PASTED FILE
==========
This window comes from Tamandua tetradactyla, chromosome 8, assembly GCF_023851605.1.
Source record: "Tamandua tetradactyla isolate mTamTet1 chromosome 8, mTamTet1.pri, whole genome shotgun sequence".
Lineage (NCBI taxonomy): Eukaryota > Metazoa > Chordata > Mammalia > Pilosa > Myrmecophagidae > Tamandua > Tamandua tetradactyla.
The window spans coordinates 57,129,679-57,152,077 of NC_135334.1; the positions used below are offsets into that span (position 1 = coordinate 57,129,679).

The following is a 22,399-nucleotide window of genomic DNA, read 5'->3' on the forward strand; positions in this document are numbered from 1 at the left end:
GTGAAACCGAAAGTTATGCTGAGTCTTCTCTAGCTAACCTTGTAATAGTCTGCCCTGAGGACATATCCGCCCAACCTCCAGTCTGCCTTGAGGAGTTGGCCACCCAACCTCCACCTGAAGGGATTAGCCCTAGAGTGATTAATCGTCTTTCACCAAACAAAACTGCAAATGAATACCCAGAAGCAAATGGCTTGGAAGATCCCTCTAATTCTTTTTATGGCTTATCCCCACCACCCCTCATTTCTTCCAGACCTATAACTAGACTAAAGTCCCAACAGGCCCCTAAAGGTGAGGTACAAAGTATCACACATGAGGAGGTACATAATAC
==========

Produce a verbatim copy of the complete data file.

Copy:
This window comes from Tamandua tetradactyla, chromosome 8, assembly GCF_023851605.1.
Source record: "Tamandua tetradactyla isolate mTamTet1 chromosome 8, mTamTet1.pri, whole genome shotgun sequence".
Lineage (NCBI taxonomy): Eukaryota > Metazoa > Chordata > Mammalia > Pilosa > Myrmecophagidae > Tamandua > Tamandua tetradactyla.
The window spans coordinates 57,129,679-57,152,077 of NC_135334.1; the positions used below are offsets into that span (position 1 = coordinate 57,129,679).

The following is a 22,399-nucleotide window of genomic DNA, read 5'->3' on the forward strand; positions in this document are numbered from 1 at the left end:
GTGAAACCGAAAGTTATGCTGAGTCTTCTCTAGCTAACCTTGTAATAGTCTGCCCTGAGGACATATCCGCCCAACCTCCAGTCTGCCTTGAGGAGTTGGCCACCCAACCTCCACCTGAAGGGATTAGCCCTAGAGTGATTAATCGTCTTTCACCAAACAAAACTGCAAATGAATACCCAGAAGCAAATGGCTTGGAAGATCCCTCTAATTCTTTTTATGGCTTATCCCCACCACCCCTCATTTCTTCCAGACCTATAACTAGACTAAAGTCCCAACAGGCCCCTAAAGGTGAGGTACAAAGTATCACACATGAGGAGGTACATAATAC